Project description:Budding of transport vesicles in the Golgi apparatus requires the recruitment of coat proteins and is regulated by ADP ribosylation factor (ARF) 1. ARF1 activation is promoted by guanine nucleotide exchange factors (GEFs), which catalyze the transition to GTP-bound ARF1. We recently have identified a human protein, ARNO (ARF nucleotide-binding-site opener), as an ARF1-GEF that shares a conserved domain with the yeast Sec7 protein. We now describe a human Sec7 domain-containing GEF referred to as ARNO3. ARNO and ARNO3, as well as a third GEF called cytohesin-1, form a family of highly related proteins with identical structural organization that consists of a central Sec7 domain and a carboxy-terminal pleckstrin homology domain. We show that all three proteins act as ARF1 GEF in vitro, whereas they have no effect on ARF6, an ARF protein implicated in the early endocytic pathway. Substrate specificity of ARNO-like GEFs for ARF1 depends solely on the Sec7 domain. Overexpression of ARNO3 in mammalian cells results in (i) fragmentation of the Golgi apparatus, (ii) redistribution of Golgi resident proteins as well as the coat component beta-COP, and (iii) inhibition of SEAP transport (secreted form of alkaline phosphatase). In contrast, the distribution of endocytic markers is not affected. This study indicates that Sec7 domain-containing GEFs control intracellular membrane compartment structure and function through the regulation of specific ARF proteins in mammalian cells.
Project description:The Golgi complex is the central sorting compartment of eukaryotic cells. Arf guanine nucleotide exchange factors (Arf-GEFs) regulate virtually all traffic through the Golgi by activating Arf GTPase trafficking pathways. The Golgi Arf-GEFs contain multiple autoregulatory domains, but the precise mechanisms underlying their function remain largely undefined. We report a crystal structure revealing that the N-terminal DCB and HUS regulatory domains of the Arf-GEF Sec7 form a single structural unit. We demonstrate that the established role of the N-terminal region in dimerization is not conserved; instead, a C-terminal autoinhibitory domain is responsible for dimerization of Sec7. We find that the DCB/HUS domain amplifies the ability of Sec7 to activate Arf1 on the membrane surface by facilitating membrane insertion of the Arf1 amphipathic helix. This enhancing function of the Sec7 N-terminal domains is consistent with the high rate of Arf1-dependent trafficking to the plasma membrane necessary for maximal cell growth.
Project description:Cytohesin-1 (B2-1) is a guanine nucleotide exchange factor for human ADP ribosylation factor (Arf) GTPases, which are important for vesicular protein trafficking and coatamer assembly in the cell. Cytohesin-1 also has been reported to promote cellular adhesion via binding to the beta2 integrin cytoplasmic domain. The solution structure of the Sec7 domain of cytohesin-1, which is responsible for both the protein's guanine nucleotide exchange factor function and beta2 integrin binding, was determined by NMR spectroscopy. The structure consists of 10 alpha-helices that form a unique tertiary fold. The binding between the Sec7 domain and a soluble, truncated version of human Arf-1 was investigated by examining 1H-15N and 1H-13C chemical shift changes between the native protein and the Sec7/Arf-1 complex. We show that the binding to Arf-1 occurs through a large surface on the C-terminal subdomain that is composed of both hydrophobic and polar residues. Structure-based mutational analysis of the cytohesin-1 Sec7 domain has been used to identify residues important for binding to Arf and for mediating nucleotide exchange. Investigations into the interaction between the Sec7 domain and the beta2 integrin cytoplasmic domain suggest that the two proteins do not interact in the solution phase.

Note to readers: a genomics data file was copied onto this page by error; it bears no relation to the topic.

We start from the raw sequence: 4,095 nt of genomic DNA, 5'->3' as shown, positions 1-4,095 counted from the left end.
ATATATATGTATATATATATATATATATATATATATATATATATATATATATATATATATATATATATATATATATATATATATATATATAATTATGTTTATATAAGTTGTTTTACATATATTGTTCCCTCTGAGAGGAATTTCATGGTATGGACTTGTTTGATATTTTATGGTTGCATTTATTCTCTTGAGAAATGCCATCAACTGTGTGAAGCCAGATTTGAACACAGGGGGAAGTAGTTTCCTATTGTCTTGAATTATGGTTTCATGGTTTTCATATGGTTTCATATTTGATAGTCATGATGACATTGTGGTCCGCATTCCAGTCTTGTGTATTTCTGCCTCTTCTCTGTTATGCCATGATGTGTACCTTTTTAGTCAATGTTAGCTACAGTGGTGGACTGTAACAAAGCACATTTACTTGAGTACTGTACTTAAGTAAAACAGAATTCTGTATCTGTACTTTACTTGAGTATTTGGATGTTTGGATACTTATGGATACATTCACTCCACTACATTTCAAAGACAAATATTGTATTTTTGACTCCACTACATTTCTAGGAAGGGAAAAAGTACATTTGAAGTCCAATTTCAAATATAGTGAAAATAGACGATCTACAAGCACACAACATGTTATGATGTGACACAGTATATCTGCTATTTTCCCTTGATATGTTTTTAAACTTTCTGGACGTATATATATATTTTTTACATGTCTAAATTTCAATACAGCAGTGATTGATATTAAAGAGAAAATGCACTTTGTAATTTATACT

Project description:Guanine nucleotide exchange factors (GEFs) are the initiators of signaling by every regulatory GTPase, which in turn act to regulate a wide array of essential cellular processes. To date, each family of GTPases is activated by distinct families of GEFs. Bidirectional membrane trafficking is regulated by ADP-ribosylation factor (ARF) GTPases and the development throughout eukaryotic evolution of increasingly complex systems of such traffic required the acquisition of a functionally diverse cohort of ARF GEFs to control it. We performed phylogenetic analyses of ARF GEFs in eukaryotes, defined by the presence of the Sec7 domain, and found three subfamilies (BIG, GBF1, and cytohesins) to have been present in the ancestor of all eukaryotes. The four other subfamilies (EFA6/PSD, IQSEC7/BRAG, FBX8, and TBS) are opisthokont, holozoan, metazoan, and alveolate/haptophyte specific, respectively, and each is derived from cytohesins. We also identified a cytohesin-derived subfamily, termed ankyrin repeat-containing cytohesin, that independently evolved in amoebozoans and members of the SAR and haptophyte clades. Building on evolutionary data for the ARF family GTPases and their GTPase--activating proteins allowed the generation of hypotheses about ARF GEF protein function(s) as well as a better understanding of the origins and evolution of cellular complexity in eukaryotes.
Project description:Previously, we reported an acidification-dependent interaction of the endosomal vacuolar H(+)-ATPase (V-ATPase) with cytohesin-2, a GDP/GTP exchange factor (GEF), suggesting that it functions as a pH-sensing receptor. Here, we have studied the molecular mechanism of signaling between the V-ATPase, cytohesin-2, and Arf GTP-binding proteins. We found that part of the N-terminal cytosolic tail of the V-ATPase a2-subunit (a2N), corresponding to its first 17 amino acids (a2N(1-17)), potently modulates the enzymatic GDP/GTP exchange activity of cytohesin-2. Moreover, this peptide strongly inhibits GEF activity via direct interaction with the Sec7 domain of cytohesin-2. The structure of a2N(1-17) and its amino acids Phe(5), Met(10), and Gln(14) involved in interaction with Sec7 domain were determined by NMR spectroscopy analysis. In silico docking experiments revealed that part of the V-ATPase formed by its a2N(1-17) epitope competes with the switch 2 region of Arf1 and Arf6 for binding to the Sec7 domain of cytohesin-2. The amino acid sequence alignment and GEF activity studies also uncovered the conserved character of signaling between all four (a1-a4) a-subunit isoforms of mammalian V-ATPase and cytohesin-2. Moreover, the conserved character of this phenomenon was also confirmed in experiments showing binding of mammalian cytohesin-2 to the intact yeast V-ATPase holo-complex. Thus, here we have uncovered an evolutionarily conserved function of the V-ATPase as a novel cytohesin-signaling receptor.